The egg people. Never forget the egg people.
It’s time to revisit who they are and what they do, and it seems their existence has not been missed by special counsel Robert Mueller, as a new report from Bloomberg says Mueller’s investigation is taking an intense look at how social media was used to upend things in the 2016 election.
Mueller’s team of prosecutors and FBI agents is zeroing in on how Russia spread fake and damaging information through social media and is seeking additional evidence from companies like Facebook and Twitter about what happened on their networks, said one of the officials, who asked not to be identified discussing the ongoing investigation.
The ability of foreign nations to use social media to manipulate and influence elections and policy is increasingly seen as the soft underbelly of international espionage, another official said, because it doesn’t involve the theft of state secrets and the U.S. doesn’t have a ready defense to prevent such attacks.
Anybody who paid relatively close attention to social media during the election saw the flood of bizarre, sometimes blatantly false website that popped up, claiming things like, Hillary Clinton is the love child of Adolf Hitler and a demonic entity, or that Ted Cruz’s dad was connected to the assassination of John F. Kennedy.
Oh, wait… that last one was from Donald Trump.
On Twitter, the egg profile images and broken English were a dead giveaway that you were likely interacting with a bot, and they would push out pro-Trump stories, as well as the conspiracy theories involving the Clinton crime family.
Agencies including the Office of the Director of National Intelligence and the Federal Bureau of Investigation are now examining what could be done to prevent similar interference and espionage in future elections, starting with the 2018 midterm congressional vote, the official said. At the same time, Russia is ramping up its hacking operations, Director of National Intelligence Dan Coats said.
“Russia has clearly assumed an even more aggressive cyber posture by increasing cyber espionage operations and leaking data stolen from those operations,” Coats said Wednesday at the Billington Cybersecurity Summit in Washington.
Facebook has recently announced that they found about $100,000 in ads from fake accounts, very likely originating in Russia, and efforts are under way to cut back on fake accounts and what they consider “click bait.”
Intelligence Committee Chairman Richard Burr, a North Carolina Republican, said Tuesday that it’s “probably more a question of when” than if there will be a hearing with Facebook officials as part of his panel’s probe. Mark Warner, the committee’s top Democrat and a former telecommunications company founder, said Facebook’s revelation appears to be “the tip of the iceberg. I think there’s going to be much more.”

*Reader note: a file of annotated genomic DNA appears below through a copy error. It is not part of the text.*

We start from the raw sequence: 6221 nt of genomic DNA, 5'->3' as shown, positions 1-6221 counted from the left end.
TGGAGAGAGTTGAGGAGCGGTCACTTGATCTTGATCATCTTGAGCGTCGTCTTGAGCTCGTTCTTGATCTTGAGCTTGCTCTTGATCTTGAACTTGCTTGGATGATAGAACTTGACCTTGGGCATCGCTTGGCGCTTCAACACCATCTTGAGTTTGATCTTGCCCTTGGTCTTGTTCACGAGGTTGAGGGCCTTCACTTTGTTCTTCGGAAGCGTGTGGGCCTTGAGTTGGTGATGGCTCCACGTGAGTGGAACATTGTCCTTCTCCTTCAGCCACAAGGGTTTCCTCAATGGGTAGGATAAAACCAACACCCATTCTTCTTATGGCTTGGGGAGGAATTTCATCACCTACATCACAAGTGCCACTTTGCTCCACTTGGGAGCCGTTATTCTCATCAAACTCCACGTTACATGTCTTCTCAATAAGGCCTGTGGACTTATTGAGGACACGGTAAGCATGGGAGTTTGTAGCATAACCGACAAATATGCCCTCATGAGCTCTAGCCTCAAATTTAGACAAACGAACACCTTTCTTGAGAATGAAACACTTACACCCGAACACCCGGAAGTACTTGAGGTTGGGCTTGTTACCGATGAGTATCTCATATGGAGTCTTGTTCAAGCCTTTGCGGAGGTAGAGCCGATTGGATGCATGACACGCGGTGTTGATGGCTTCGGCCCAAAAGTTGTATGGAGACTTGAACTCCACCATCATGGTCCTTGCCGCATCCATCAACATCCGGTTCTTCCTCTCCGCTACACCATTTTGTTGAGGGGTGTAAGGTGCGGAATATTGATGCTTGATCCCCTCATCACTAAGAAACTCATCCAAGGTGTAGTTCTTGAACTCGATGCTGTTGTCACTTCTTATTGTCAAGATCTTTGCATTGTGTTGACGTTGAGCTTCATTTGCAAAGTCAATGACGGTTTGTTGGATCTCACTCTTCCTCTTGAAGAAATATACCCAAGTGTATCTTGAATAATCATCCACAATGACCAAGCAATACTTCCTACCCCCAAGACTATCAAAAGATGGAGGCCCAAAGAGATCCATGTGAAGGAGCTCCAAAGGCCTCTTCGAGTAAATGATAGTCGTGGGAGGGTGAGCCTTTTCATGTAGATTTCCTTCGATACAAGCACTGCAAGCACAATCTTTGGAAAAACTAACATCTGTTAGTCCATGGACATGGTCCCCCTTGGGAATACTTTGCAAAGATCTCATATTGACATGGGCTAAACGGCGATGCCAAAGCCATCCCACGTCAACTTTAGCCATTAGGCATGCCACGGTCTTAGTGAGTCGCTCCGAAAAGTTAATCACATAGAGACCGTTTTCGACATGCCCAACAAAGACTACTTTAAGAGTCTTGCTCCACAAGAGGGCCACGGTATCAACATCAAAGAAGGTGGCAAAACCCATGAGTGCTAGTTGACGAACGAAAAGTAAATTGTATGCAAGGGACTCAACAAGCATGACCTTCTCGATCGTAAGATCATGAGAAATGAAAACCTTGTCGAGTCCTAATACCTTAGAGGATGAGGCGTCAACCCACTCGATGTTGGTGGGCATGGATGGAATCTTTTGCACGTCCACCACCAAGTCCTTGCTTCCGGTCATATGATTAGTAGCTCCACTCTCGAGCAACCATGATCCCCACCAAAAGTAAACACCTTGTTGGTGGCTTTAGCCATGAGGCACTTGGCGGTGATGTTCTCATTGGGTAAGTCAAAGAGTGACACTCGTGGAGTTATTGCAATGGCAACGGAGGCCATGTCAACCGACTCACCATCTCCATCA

Representative Adam Schiff of California, the top Democrat on the House intelligence panel, said that committee also has “been in discussions with the technology companies, including Facebook.”
“They have briefed our staff on their most recent report, and I’ve had a briefing several times,” he said in an interview. More information is being sought from Facebook, but Schiff wouldn’t provide details.
For their part, officials with Facebook say they’re working fully with investigators, regarding how Russia may have used their platform to promote “fake news.”
Richard Ledgett, the former deputy director of the National Security Agency who retired earlier this year, said it’s unlikely that social-media companies knew how Russia was using them before the election because U.S. intelligence agencies didn’t even fully grasp what was happening.
The NSA had some knowledge before the election of the computer infrastructure Russia was using, but it was looking abroad and not at what was happening through social media in the U.S., Ledgett said in an interview.
“The surprise was the integration into a whole campaign,” Ledgett said. “It’s the amplification of some stories and the suppression of other stories to bias you. That’s really hard to fight against. That’s where people need to think critically.”
Think critically. Or just think. That’s asking a lot, these days.
So what options are available to fight this new era of foreign invasion?
One suggestion is for intelligence agencies to work more closely with social media companies, sharing what information they have, in order to keep those platforms on alert.
And while the president is unwilling to admit there’s a “Russia problem,” even his newly minted FBI Director Christopher Wray admits the focus is on a particular player.
“The FBI also has a counterintelligence mission, which is more of a forward-looking mission, just more geared towards prevention — that is prevention of Russia interference in, say, a future election,” Wray said at the conference, hosted by the Intelligence and National Security Alliance. “I’m impressed with the strides that are being made on that front.”
Welcome to the modern age.